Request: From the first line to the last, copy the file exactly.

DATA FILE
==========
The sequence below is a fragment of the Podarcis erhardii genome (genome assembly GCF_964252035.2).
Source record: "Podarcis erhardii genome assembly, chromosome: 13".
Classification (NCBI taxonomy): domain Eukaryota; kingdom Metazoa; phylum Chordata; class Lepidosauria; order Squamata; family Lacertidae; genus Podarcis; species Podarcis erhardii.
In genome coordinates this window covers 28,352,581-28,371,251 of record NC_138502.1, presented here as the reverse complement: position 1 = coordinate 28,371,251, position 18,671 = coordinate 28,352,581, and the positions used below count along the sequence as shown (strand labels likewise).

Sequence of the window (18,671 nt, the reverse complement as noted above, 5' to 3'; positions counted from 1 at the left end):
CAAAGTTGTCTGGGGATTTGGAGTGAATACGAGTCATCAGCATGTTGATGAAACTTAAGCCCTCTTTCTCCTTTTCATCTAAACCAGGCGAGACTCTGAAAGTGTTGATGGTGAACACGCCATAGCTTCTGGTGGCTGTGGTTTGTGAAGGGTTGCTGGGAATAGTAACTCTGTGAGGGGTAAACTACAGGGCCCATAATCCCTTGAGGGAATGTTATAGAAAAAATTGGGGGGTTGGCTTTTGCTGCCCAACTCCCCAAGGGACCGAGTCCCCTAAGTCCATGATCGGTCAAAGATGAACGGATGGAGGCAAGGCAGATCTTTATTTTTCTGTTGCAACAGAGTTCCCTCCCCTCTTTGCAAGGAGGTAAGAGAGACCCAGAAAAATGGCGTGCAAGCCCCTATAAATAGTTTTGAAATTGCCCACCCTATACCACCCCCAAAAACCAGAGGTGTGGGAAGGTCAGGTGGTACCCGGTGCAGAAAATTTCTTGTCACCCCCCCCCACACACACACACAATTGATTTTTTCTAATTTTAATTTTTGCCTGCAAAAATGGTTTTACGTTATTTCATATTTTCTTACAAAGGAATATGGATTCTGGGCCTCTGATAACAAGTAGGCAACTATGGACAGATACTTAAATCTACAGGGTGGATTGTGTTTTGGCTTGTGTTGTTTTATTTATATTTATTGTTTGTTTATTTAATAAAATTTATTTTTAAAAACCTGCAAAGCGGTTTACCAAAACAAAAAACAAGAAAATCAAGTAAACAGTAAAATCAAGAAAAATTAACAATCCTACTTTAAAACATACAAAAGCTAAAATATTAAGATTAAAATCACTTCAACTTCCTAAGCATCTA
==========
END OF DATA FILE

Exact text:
The sequence below is a fragment of the Podarcis erhardii genome (genome assembly GCF_964252035.2).
Source record: "Podarcis erhardii genome assembly, chromosome: 13".
Classification (NCBI taxonomy): domain Eukaryota; kingdom Metazoa; phylum Chordata; class Lepidosauria; order Squamata; family Lacertidae; genus Podarcis; species Podarcis erhardii.
In genome coordinates this window covers 28,352,581-28,371,251 of record NC_138502.1, presented here as the reverse complement: position 1 = coordinate 28,371,251, position 18,671 = coordinate 28,352,581, and the positions used below count along the sequence as shown (strand labels likewise).

Sequence of the window (18,671 nt, the reverse complement as noted above, 5' to 3'; positions counted from 1 at the left end):
CAAAGTTGTCTGGGGATTTGGAGTGAATACGAGTCATCAGCATGTTGATGAAACTTAAGCCCTCTTTCTCCTTTTCATCTAAACCAGGCGAGACTCTGAAAGTGTTGATGGTGAACACGCCATAGCTTCTGGTGGCTGTGGTTTGTGAAGGGTTGCTGGGAATAGTAACTCTGTGAGGGGTAAACTACAGGGCCCATAATCCCTTGAGGGAATGTTATAGAAAAAATTGGGGGGTTGGCTTTTGCTGCCCAACTCCCCAAGGGACCGAGTCCCCTAAGTCCATGATCGGTCAAAGATGAACGGATGGAGGCAAGGCAGATCTTTATTTTTCTGTTGCAACAGAGTTCCCTCCCCTCTTTGCAAGGAGGTAAGAGAGACCCAGAAAAATGGCGTGCAAGCCCCTATAAATAGTTTTGAAATTGCCCACCCTATACCACCCCCAAAAACCAGAGGTGTGGGAAGGTCAGGTGGTACCCGGTGCAGAAAATTTCTTGTCACCCCCCCCCACACACACACACAATTGATTTTTTCTAATTTTAATTTTTGCCTGCAAAAATGGTTTTACGTTATTTCATATTTTCTTACAAAGGAATATGGATTCTGGGCCTCTGATAACAAGTAGGCAACTATGGACAGATACTTAAATCTACAGGGTGGATTGTGTTTTGGCTTGTGTTGTTTTATTTATATTTATTGTTTGTTTATTTAATAAAATTTATTTTTAAAAACCTGCAAAGCGGTTTACCAAAACAAAAAACAAGAAAATCAAGTAAACAGTAAAATCAAGAAAAATTAACAATCCTACTTTAAAACATACAAAAGCTAAAATATTAAGATTAAAATCACTTCAACTTCCTAAGCATCTA